Jennifer Thompson">

Air Travel and Autism

If you have a child on the autism spectrum, you understand the importance of routine and structure in your child’s world.

You also understand that some new experiences are inevitable. The question is: How do you prepare your child for something new that may be on the horizon, such as flying for the first time? 

“Before your trip, watch videos, read books or social stories about air travel, and review a picture chart that steps through each piece of the airport experience,” says Stephanie Buttler, director of behavior at Tangram, an Indianapolis not-for-profit organization that supports people with disabilities. “Parents can contact the airline directly, and let them know they will be flying with a child with special needs. The airline may be able to offer special accommodations, such as a fast track through TSA. It would also be helpful to have a separate bag with sensory items, such as headphones to block noises and a baseball hat to block stimulating lights or people.”

Zionsville resident Jennifer Holcomb has a son on the autism spectrum who has been flying since the age of 9 months. She says that, for some children, difficulty may arise even before stepping into the airport.

“The process of boarding and exiting the shuttle are particularly difficult for my child, who struggles to maintain an appropriate distance from those he doesn’t know,” Holcomb says. “A couple ideas for avoiding this are to use an Uber or Lyft, or to have a family member provide a ride to and from the airport.”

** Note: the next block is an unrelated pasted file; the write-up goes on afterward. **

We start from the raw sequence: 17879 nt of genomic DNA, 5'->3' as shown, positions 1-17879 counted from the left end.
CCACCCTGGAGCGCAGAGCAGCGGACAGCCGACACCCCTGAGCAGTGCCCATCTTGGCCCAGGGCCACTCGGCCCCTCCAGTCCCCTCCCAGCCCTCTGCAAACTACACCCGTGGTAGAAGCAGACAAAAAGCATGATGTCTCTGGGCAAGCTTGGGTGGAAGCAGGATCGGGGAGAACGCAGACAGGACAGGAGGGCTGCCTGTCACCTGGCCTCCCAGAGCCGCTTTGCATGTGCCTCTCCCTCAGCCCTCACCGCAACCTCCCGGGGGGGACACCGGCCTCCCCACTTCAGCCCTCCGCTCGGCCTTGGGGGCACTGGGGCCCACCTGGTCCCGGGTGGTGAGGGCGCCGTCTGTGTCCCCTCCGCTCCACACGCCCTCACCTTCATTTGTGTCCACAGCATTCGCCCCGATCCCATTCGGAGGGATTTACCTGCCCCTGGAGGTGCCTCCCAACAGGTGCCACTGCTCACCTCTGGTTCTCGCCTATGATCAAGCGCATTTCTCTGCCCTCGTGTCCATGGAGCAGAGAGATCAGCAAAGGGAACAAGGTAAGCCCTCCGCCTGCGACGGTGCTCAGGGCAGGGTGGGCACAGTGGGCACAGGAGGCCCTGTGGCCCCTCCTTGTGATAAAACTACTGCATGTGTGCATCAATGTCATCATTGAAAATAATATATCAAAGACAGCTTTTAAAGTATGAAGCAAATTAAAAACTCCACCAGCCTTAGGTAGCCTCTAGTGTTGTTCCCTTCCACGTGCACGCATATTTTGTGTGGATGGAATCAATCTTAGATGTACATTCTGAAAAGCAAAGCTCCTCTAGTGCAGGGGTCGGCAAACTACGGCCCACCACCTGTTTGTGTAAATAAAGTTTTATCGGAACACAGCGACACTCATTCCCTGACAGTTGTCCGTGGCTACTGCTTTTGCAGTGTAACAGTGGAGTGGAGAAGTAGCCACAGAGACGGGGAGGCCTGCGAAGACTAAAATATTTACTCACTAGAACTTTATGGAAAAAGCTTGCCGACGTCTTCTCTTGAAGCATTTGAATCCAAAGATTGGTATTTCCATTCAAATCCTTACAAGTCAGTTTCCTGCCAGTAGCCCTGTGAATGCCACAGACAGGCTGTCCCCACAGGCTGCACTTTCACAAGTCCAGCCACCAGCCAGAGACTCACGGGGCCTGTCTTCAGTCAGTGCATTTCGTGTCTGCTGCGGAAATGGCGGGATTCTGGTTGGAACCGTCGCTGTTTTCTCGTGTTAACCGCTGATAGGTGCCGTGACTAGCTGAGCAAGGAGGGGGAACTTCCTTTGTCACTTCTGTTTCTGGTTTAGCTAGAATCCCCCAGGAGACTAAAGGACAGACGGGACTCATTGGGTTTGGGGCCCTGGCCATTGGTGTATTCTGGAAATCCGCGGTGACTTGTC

When it comes to boarding the plane, parents need to consider whether their child will do better boarding early or toward the end. Many airlines offer families the option to board first, but this means an extra 15 minutes or more sitting in a confined cabin space. Holcomb realized her son did better boarding with the last zone when most passengers were already seated.

When Holcomb’s son was an infant, she realized it was better for him to fly rear facing in his convertible car seat, rather than in her arms. Even today as a 7 year old, “He has a strong drive for proprioceptive sensory input, which translates to a lot of seat-kicking,” Holcomb says. “We’ve found it helps to have him sit in the window seat with an adult next to him, and then another member of our party in the seat directly in front of him. This seems to be the least over-stimulating because the shade can be lowered or raised, and there is only one person next to him.”

Holcomb also suggests bringing personal electronic devices with apps and/or movies loaded that don’t require an internet connection, and a backpack with items for regulating sensory input. Also important is to budget extra time so your child does not feel rushed.

With some preparation, you and your family can have a smooth, turbulence-free trip through the friendly skies. But if you do experience some bumps along the way, remember that before you know it, you will be back on solid ground.


Flying Resources

TSA Cares can facilitate a 1:1 TSA passenger support specialist and shorter lines through the security screening process. Be sure to call 72 hours prior to travel date. 855-787-2227, tsa.gov/travel/passenger-support

Wings for Autism allows autistic children and their families the opportunity to have a “trial run” at the airport, complete with obtaining a boarding pass, security check, plane boarding and deplaning, and exiting the airport. Contact The Arc at 800-433-5255 for more information.

Soaring for Autism offers a couple of airport simulation events each year, in partnership with the airport and ASI. autismsocietyofindiana.org/soaring-for-autism

Similar Articles

Comments

LEAVE A REPLY

Please enter your comment!
Please enter your name here

ON STANDS NOW

From our Sponsors

X
X